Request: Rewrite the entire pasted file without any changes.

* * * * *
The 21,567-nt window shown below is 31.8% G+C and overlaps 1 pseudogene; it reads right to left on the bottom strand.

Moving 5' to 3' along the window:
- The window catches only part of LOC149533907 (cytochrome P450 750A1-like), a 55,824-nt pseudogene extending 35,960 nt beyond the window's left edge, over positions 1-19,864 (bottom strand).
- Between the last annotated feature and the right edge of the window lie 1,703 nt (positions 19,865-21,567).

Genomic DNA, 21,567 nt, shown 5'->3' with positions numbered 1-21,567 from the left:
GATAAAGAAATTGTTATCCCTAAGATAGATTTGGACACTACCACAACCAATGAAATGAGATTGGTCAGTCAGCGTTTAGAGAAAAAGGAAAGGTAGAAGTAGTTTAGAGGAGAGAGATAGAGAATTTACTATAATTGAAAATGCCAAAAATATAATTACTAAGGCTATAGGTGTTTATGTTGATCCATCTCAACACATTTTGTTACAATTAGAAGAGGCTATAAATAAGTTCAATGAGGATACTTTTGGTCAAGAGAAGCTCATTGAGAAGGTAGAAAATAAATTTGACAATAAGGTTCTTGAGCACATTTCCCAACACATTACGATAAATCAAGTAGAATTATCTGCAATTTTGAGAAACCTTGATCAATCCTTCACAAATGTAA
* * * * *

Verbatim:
The 21,567-nt window shown below is 31.8% G+C and overlaps 1 pseudogene; it reads right to left on the bottom strand.

Moving 5' to 3' along the window:
- The window catches only part of LOC149533907 (cytochrome P450 750A1-like), a 55,824-nt pseudogene extending 35,960 nt beyond the window's left edge, over positions 1-19,864 (bottom strand).
- Between the last annotated feature and the right edge of the window lie 1,703 nt (positions 19,865-21,567).

Genomic DNA, 21,567 nt, shown 5'->3' with positions numbered 1-21,567 from the left:
GATAAAGAAATTGTTATCCCTAAGATAGATTTGGACACTACCACAACCAATGAAATGAGATTGGTCAGTCAGCGTTTAGAGAAAAAGGAAAGGTAGAAGTAGTTTAGAGGAGAGAGATAGAGAATTTACTATAATTGAAAATGCCAAAAATATAATTACTAAGGCTATAGGTGTTTATGTTGATCCATCTCAACACATTTTGTTACAATTAGAAGAGGCTATAAATAAGTTCAATGAGGATACTTTTGGTCAAGAGAAGCTCATTGAGAAGGTAGAAAATAAATTTGACAATAAGGTTCTTGAGCACATTTCCCAACACATTACGATAAATCAAGTAGAATTATCTGCAATTTTGAGAAACCTTGATCAATCCTTCACAAATGTAA